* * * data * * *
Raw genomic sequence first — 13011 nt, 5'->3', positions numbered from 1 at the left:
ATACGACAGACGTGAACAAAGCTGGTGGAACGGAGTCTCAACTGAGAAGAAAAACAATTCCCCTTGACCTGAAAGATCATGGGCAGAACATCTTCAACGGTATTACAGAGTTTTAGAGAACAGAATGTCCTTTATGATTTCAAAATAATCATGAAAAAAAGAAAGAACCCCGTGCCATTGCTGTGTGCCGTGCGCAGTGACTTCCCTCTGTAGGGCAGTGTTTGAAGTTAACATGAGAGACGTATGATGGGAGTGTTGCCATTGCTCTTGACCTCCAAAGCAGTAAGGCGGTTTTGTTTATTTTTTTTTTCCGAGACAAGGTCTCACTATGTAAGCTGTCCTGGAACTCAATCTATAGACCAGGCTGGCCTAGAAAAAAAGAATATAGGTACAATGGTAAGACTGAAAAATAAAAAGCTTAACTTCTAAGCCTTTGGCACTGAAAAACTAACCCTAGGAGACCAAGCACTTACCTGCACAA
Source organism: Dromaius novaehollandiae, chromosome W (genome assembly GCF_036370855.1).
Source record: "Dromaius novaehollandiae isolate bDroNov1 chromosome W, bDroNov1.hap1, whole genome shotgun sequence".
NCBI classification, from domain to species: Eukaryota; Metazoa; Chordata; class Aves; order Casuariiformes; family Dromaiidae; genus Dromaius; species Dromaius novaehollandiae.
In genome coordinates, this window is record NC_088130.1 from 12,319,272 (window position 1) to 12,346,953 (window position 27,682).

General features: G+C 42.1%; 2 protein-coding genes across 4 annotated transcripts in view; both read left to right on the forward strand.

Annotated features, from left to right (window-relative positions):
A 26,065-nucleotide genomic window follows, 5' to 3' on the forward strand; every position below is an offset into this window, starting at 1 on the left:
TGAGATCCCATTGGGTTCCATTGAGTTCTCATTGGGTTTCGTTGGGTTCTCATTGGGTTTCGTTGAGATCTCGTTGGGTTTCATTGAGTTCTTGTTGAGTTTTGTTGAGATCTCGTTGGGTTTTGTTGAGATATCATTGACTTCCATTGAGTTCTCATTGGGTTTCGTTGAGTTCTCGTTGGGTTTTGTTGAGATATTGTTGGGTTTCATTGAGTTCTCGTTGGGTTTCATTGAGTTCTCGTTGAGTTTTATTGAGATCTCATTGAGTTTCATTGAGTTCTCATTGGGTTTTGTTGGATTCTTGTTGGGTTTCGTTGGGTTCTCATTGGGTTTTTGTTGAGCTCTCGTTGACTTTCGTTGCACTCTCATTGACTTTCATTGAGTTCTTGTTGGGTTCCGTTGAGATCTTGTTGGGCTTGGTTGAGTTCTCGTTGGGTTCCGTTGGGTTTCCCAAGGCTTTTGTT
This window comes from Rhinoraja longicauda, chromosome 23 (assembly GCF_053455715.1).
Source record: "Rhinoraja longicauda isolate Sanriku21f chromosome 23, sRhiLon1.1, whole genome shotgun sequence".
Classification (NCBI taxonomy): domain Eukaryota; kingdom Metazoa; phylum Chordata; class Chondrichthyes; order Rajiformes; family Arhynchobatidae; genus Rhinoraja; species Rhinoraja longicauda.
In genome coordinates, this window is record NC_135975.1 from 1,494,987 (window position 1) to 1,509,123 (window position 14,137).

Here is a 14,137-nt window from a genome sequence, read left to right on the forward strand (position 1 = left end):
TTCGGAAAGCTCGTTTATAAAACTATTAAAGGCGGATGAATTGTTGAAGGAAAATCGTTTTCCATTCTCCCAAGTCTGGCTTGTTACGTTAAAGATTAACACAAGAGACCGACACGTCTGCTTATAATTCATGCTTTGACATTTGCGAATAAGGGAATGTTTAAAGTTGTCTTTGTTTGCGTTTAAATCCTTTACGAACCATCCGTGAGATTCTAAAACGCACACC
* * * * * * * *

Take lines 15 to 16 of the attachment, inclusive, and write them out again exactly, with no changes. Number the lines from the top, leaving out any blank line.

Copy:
Here is a 14,137-nt window from a genome sequence, read left to right on the forward strand (position 1 = left end):
TTCGGAAAGCTCGTTTATAAAACTATTAAAGGCGGATGAATTGTTGAAGGAAAATCGTTTTCCATTCTCCCAAGTCTGGCTTGTTACGTTAAAGATTAACACAAGAGACCGACACGTCTGCTTATAATTCATGCTTTGACATTTGCGAATAAGGGAATGTTTAAAGTTGTCTTTGTTTGCGTTTAAATCCTTTACGAACCATCCGTGAGATTCTAAAACGCACACC